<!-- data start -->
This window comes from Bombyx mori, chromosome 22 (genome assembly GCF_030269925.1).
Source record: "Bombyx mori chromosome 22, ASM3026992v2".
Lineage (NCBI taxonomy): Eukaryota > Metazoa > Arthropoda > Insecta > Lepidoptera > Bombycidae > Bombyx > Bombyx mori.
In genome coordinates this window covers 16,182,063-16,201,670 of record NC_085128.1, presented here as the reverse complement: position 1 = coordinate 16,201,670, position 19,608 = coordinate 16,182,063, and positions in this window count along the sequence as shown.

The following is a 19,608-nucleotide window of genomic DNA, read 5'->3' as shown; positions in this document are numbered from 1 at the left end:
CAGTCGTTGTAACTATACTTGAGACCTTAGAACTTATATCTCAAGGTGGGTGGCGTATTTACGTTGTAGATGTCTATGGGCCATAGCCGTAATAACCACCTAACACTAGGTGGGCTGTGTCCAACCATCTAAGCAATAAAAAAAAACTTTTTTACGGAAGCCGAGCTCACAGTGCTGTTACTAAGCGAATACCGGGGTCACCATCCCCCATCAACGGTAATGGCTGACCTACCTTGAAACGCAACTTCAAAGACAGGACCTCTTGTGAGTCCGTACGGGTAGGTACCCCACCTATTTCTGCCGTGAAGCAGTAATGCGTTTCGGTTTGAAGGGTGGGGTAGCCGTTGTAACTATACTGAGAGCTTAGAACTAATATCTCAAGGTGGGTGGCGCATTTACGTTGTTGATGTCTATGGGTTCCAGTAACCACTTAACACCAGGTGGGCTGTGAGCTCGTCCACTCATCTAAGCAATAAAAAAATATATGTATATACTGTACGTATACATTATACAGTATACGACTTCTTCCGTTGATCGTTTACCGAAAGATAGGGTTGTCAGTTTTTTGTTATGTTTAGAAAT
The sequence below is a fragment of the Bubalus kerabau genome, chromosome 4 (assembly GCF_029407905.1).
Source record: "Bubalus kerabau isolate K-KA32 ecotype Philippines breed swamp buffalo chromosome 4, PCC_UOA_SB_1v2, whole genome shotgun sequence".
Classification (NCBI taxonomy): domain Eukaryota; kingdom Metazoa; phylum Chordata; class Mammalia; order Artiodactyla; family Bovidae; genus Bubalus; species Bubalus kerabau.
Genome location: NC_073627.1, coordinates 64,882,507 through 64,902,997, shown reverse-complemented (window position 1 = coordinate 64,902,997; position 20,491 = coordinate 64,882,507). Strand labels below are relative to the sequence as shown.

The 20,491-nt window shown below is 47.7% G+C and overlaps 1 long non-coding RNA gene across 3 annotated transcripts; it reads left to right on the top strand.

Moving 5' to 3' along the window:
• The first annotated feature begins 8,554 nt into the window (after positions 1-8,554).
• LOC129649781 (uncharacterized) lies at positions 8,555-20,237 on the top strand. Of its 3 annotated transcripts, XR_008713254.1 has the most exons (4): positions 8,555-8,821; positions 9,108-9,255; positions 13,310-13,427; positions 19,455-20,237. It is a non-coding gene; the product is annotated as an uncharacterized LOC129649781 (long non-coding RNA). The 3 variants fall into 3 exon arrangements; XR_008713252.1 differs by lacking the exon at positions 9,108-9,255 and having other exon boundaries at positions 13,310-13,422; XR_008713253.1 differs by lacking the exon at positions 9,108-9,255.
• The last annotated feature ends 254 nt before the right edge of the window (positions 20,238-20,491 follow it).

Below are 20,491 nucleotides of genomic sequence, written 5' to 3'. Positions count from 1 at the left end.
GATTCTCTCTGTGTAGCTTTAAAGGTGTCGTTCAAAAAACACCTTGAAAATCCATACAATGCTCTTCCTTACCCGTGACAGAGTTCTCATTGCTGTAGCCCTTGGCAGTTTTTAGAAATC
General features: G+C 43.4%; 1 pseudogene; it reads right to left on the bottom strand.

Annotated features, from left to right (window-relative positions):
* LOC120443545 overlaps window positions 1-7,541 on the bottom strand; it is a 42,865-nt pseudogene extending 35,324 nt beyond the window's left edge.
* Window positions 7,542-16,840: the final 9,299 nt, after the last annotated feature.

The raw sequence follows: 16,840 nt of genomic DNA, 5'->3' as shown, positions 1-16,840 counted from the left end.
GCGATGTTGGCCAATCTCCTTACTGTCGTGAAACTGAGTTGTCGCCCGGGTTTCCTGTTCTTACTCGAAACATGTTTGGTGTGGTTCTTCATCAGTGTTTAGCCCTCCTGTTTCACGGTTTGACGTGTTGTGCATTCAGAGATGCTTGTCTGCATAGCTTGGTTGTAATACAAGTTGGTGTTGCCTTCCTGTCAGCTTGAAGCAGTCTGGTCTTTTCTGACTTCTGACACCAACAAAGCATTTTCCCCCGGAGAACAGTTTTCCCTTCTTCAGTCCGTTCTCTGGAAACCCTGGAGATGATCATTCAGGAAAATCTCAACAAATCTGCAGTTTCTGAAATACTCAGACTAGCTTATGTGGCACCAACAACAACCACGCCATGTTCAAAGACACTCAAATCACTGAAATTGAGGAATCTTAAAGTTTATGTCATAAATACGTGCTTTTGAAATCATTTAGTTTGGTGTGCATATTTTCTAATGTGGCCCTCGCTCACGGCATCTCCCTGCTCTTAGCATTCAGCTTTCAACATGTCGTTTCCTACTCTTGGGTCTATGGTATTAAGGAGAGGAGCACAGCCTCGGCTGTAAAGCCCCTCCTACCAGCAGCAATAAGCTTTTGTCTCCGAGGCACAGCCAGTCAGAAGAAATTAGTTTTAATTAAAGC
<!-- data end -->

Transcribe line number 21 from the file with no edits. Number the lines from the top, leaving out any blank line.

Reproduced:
* Window positions 7,542-16,840: the final 9,299 nt, after the last annotated feature.